Rethinking Solar's Still Bright Future

Kirk is a member of The Motley Fool Blog Network -- entries represent the personal opinion of the blogger and are not formally edited.

Since I have been writing for several crowds - none nearly as fun as the Foolish - I have had the opportunity to talk to quite a few well-connected people in energy, solar in particular. Those talks and the resulting research has shed some light on my views of solar. Long-term, as I have discussed, I am still bullish on the Guggenheim Solar ETF (NYSEMKT: TAN), however, for those of you looking for something a little more targeted, I think an addendum to the solar story needs to be added.

While it is difficult to pick out winning and losing solar panel companies, hence why I opt for the ETF, analyzing where we are in the gradual build-out of solar energy might be easier to analyze. Currently, many solar panel companies are struggling as plunging costs and margins are wreaking havoc on company's business models.  Several companies have already folded and several more will. There are also a few Chinese companies that by all rights are insolvent, LDK Solar (NYSE: LDK) with billions of debt and no free cash flow comes to mind, but the support of the Chinese government keeps them afloat. 

There is good and bad in the massive support of the solar industry by China. Clearly, that support has directly resulted in the downward pricing pressure on the cost of solar panels.  That is good for all of us.  However, the Chinese supports have also skewed the playing field for solar panel companies globally.  World Trade Organization complaints against the Chinese are pending from disgruntled American panel makers, though they have little support from other players in related solar industries.

One group of solar companies to be aware of are companies with EPC capabilities (engineering, procurement and construction) for solar projects.  With installations, particularly utility scale and commercial leading the way, still humming along at 25%-35% annually, solar companies that can participate in the build outs stand to gain- big.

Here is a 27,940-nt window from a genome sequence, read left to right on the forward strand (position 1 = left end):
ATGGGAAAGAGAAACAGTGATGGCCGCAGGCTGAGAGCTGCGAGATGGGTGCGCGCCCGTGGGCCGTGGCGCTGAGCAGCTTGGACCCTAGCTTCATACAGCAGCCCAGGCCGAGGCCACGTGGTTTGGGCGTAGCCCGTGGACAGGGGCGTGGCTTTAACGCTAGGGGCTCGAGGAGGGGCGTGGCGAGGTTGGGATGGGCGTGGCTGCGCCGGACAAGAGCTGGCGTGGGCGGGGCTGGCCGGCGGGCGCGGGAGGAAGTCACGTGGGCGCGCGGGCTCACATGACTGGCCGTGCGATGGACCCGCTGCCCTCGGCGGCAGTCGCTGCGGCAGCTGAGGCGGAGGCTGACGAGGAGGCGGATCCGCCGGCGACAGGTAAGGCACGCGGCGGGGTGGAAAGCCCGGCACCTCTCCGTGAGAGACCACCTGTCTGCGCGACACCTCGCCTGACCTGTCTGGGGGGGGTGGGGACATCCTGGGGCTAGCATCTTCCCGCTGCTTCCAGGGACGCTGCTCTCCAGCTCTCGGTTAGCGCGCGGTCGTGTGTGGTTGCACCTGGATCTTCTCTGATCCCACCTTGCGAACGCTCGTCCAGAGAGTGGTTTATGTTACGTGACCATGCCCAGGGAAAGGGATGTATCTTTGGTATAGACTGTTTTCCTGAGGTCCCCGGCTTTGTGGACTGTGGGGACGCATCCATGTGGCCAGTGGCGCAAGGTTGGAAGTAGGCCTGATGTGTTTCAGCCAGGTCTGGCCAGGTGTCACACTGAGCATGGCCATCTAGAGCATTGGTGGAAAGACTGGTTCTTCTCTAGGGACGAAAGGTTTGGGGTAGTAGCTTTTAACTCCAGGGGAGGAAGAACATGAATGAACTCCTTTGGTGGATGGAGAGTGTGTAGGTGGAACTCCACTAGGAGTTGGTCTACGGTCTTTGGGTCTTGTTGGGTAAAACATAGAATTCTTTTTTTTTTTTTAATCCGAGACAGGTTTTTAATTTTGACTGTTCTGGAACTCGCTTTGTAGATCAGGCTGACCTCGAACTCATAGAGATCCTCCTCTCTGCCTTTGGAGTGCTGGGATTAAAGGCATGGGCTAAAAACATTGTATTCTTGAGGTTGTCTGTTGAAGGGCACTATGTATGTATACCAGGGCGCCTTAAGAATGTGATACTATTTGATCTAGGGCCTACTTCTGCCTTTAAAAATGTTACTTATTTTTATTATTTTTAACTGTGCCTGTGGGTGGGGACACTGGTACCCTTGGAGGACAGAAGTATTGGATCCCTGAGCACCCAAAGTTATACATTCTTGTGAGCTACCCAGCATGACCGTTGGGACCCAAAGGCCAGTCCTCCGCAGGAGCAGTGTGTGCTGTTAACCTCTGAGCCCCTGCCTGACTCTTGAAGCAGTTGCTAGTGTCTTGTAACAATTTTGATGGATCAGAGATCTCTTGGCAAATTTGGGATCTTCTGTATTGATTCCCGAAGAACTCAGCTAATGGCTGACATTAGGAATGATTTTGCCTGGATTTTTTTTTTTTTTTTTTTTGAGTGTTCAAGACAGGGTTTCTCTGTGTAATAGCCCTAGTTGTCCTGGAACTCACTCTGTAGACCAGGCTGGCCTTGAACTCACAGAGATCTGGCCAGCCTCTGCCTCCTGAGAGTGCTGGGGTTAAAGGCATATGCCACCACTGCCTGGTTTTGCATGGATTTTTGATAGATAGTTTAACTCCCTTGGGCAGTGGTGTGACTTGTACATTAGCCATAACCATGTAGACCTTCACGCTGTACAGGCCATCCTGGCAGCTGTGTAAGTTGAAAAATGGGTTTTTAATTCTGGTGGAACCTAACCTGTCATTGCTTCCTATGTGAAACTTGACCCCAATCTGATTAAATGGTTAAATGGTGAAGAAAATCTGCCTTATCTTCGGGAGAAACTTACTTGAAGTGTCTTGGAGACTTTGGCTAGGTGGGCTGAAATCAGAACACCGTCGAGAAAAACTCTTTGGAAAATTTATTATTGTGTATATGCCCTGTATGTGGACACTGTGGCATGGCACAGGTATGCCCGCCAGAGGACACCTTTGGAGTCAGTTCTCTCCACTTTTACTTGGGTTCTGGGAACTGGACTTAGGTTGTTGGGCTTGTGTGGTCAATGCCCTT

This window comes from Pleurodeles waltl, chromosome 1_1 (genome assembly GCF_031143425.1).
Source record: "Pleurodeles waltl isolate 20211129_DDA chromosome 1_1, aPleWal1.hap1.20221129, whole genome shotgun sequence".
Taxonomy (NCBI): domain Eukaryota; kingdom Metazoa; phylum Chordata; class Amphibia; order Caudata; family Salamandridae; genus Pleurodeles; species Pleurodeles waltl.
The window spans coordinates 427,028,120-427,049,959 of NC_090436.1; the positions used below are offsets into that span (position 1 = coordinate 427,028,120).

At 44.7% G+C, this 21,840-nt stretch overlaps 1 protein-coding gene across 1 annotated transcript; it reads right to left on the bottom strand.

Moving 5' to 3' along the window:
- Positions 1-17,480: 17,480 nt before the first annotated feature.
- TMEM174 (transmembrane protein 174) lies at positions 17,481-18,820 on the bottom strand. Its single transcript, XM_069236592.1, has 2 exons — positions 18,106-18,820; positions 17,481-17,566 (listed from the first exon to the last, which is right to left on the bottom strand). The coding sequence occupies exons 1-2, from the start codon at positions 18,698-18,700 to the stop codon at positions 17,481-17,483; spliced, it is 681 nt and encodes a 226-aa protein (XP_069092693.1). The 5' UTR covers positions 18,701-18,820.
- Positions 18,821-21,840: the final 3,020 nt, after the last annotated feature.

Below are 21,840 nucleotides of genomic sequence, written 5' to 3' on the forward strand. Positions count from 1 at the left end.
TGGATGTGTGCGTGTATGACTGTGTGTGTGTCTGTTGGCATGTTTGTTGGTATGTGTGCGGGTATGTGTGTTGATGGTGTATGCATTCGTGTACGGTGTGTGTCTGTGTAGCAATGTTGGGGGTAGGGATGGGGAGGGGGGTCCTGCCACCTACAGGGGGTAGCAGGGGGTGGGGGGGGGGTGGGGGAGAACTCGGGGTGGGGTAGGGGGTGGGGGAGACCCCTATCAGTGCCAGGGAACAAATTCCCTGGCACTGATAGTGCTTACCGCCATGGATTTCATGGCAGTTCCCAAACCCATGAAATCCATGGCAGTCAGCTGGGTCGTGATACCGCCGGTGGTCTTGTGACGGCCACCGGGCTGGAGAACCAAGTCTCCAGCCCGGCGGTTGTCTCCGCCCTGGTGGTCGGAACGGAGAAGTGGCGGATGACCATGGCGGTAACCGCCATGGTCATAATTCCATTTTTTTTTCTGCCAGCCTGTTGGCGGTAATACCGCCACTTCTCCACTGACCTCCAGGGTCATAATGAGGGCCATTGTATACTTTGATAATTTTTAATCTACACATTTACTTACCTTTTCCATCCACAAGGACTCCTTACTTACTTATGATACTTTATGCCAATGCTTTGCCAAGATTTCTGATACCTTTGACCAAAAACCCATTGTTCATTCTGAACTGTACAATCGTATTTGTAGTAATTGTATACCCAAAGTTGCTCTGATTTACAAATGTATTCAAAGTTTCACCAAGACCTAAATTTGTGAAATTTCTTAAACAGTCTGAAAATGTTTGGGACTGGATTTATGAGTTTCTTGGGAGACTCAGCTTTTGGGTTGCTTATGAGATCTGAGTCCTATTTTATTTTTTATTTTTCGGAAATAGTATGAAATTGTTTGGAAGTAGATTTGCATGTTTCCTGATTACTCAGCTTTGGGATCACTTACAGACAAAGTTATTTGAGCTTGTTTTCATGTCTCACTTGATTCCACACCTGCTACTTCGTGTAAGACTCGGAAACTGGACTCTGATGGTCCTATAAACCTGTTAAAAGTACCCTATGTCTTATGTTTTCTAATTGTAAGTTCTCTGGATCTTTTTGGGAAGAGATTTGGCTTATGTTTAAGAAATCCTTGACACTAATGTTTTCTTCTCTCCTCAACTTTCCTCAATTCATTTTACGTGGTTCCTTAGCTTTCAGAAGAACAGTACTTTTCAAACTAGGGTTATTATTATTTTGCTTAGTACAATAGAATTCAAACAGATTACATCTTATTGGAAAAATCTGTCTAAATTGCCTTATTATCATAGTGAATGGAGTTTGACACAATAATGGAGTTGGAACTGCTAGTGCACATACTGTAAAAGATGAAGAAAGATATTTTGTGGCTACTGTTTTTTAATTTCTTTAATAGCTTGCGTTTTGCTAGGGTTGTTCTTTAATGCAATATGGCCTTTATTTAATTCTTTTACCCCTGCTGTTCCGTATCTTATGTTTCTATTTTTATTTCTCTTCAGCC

Pure play panel companies face a much more challenging road.  Many of the pure play panel companies either need to be merged into companies with EPC capabilities or develop that expertise, or possibly go the way of Solyndra and Evergreen. Already we know that General Electric (NYSE: GE) is entering solar in a big way and might be a suitor for a few panel makers.  Unfortunately for shareholders of panel makers, GE or other suitors, might just wait for bankruptcies to buy capacity, rather than bid up shares.

Among the large vertically integrated solar companies with both panel businesses and EPC expertise are First Solar (NASDAQ: FSLR) and MEMC Electronics (NYSE: SUNE)

First Solar is a leader in building utility scale solar projects using thin film panels.  Recently, Berkshire subsidiary utility MidAmerican bought capacity from First Solar.  First Solar shares have been on a slide down with the rest of the panel group and might yield a buying opportunity.  Several analysts have recently reaffirmed their outlooks and shares seem undervalued long-term based upon their analysis.

MEMC Electronics manufactures polysilicon, builds panels, and integrates, installs and finances solar projects globally.  Insiders have bought shares recently at what they apparently consider depressed prices.  I have too.

Of note, the Guggenheim Solar ETF has large positions in both MEMC Electronics and First Solar, and also a position in LDK.

If you believe in the long term adoption of solar for at least peak power production, which it is already at or near grid parity, knowing which companies have viable EPC units is a must.  Investing in a few companies that can build and install the larger solar projects might be your ticket to a sunny future.  

Kirk and clients of Bluemound own common stock shares of MEMC Electronics and General Electric, as well as, long option positions in those companies.  Neither Kirk nor Bluemound clients have made any transactions in the previous 3 days or plan any transactions in the next 3 trading days in the mentioned company's securities. Opinions subject to change at any time without notice. Follow Kirk on Twitter @GALPinvesting or see his watch lists at

Motley Fool newsletter services recommend First Solar. The Motley Fool has no positions in the stocks mentioned above. kirkydu has no positions in the stocks mentioned above. Try any of our Foolish newsletter services free for 30 days. We Fools may not all hold the same opinions, but we all believe that considering a diverse range of insights makes us better investors. The Motley Fool has a disclosure policy.

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